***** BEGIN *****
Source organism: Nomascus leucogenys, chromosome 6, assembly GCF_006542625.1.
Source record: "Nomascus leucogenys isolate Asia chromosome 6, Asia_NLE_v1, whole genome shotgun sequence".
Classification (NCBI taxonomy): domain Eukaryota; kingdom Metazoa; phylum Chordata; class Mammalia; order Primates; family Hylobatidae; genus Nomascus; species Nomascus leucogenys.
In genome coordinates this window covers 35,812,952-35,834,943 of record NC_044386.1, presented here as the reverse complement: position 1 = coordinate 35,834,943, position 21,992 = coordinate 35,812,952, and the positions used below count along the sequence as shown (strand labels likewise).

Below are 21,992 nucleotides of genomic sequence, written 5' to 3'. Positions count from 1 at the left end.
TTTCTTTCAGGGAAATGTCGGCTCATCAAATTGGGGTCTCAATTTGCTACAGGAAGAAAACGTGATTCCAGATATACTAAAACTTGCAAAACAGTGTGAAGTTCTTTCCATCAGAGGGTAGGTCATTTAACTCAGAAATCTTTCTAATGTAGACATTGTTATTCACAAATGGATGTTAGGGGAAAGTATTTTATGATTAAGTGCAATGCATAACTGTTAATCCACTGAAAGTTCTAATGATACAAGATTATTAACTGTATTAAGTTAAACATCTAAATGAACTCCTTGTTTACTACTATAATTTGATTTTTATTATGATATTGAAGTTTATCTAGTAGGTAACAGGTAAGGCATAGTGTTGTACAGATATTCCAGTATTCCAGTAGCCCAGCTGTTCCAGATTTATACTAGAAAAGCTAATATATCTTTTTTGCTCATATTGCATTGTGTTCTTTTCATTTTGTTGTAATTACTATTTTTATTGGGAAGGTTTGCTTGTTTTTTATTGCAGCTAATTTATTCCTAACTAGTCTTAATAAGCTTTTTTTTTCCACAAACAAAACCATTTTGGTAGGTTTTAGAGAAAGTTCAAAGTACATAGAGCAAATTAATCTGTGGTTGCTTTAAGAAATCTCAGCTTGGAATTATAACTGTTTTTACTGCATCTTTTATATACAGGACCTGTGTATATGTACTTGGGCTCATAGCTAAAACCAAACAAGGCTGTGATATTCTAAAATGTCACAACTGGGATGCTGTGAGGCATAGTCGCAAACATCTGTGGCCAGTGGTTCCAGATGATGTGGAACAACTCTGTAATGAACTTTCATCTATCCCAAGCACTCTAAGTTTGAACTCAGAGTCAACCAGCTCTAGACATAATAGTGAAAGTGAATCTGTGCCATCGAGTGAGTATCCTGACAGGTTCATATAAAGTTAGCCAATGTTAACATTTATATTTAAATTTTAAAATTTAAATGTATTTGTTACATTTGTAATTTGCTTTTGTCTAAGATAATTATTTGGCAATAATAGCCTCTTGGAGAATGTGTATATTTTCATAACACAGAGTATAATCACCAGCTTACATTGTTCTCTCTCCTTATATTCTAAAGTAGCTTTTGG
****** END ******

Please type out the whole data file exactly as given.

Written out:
Source organism: Nomascus leucogenys, chromosome 6, assembly GCF_006542625.1.
Source record: "Nomascus leucogenys isolate Asia chromosome 6, Asia_NLE_v1, whole genome shotgun sequence".
Classification (NCBI taxonomy): domain Eukaryota; kingdom Metazoa; phylum Chordata; class Mammalia; order Primates; family Hylobatidae; genus Nomascus; species Nomascus leucogenys.
In genome coordinates this window covers 35,812,952-35,834,943 of record NC_044386.1, presented here as the reverse complement: position 1 = coordinate 35,834,943, position 21,992 = coordinate 35,812,952, and the positions used below count along the sequence as shown (strand labels likewise).

Below are 21,992 nucleotides of genomic sequence, written 5' to 3'. Positions count from 1 at the left end.
TTTCTTTCAGGGAAATGTCGGCTCATCAAATTGGGGTCTCAATTTGCTACAGGAAGAAAACGTGATTCCAGATATACTAAAACTTGCAAAACAGTGTGAAGTTCTTTCCATCAGAGGGTAGGTCATTTAACTCAGAAATCTTTCTAATGTAGACATTGTTATTCACAAATGGATGTTAGGGGAAAGTATTTTATGATTAAGTGCAATGCATAACTGTTAATCCACTGAAAGTTCTAATGATACAAGATTATTAACTGTATTAAGTTAAACATCTAAATGAACTCCTTGTTTACTACTATAATTTGATTTTTATTATGATATTGAAGTTTATCTAGTAGGTAACAGGTAAGGCATAGTGTTGTACAGATATTCCAGTATTCCAGTAGCCCAGCTGTTCCAGATTTATACTAGAAAAGCTAATATATCTTTTTTGCTCATATTGCATTGTGTTCTTTTCATTTTGTTGTAATTACTATTTTTATTGGGAAGGTTTGCTTGTTTTTTATTGCAGCTAATTTATTCCTAACTAGTCTTAATAAGCTTTTTTTTTCCACAAACAAAACCATTTTGGTAGGTTTTAGAGAAAGTTCAAAGTACATAGAGCAAATTAATCTGTGGTTGCTTTAAGAAATCTCAGCTTGGAATTATAACTGTTTTTACTGCATCTTTTATATACAGGACCTGTGTATATGTACTTGGGCTCATAGCTAAAACCAAACAAGGCTGTGATATTCTAAAATGTCACAACTGGGATGCTGTGAGGCATAGTCGCAAACATCTGTGGCCAGTGGTTCCAGATGATGTGGAACAACTCTGTAATGAACTTTCATCTATCCCAAGCACTCTAAGTTTGAACTCAGAGTCAACCAGCTCTAGACATAATAGTGAAAGTGAATCTGTGCCATCGAGTGAGTATCCTGACAGGTTCATATAAAGTTAGCCAATGTTAACATTTATATTTAAATTTTAAAATTTAAATGTATTTGTTACATTTGTAATTTGCTTTTGTCTAAGATAATTATTTGGCAATAATAGCCTCTTGGAGAATGTGTATATTTTCATAACACAGAGTATAATCACCAGCTTACATTGTTCTCTCTCCTTATATTCTAAAGTAGCTTTTGG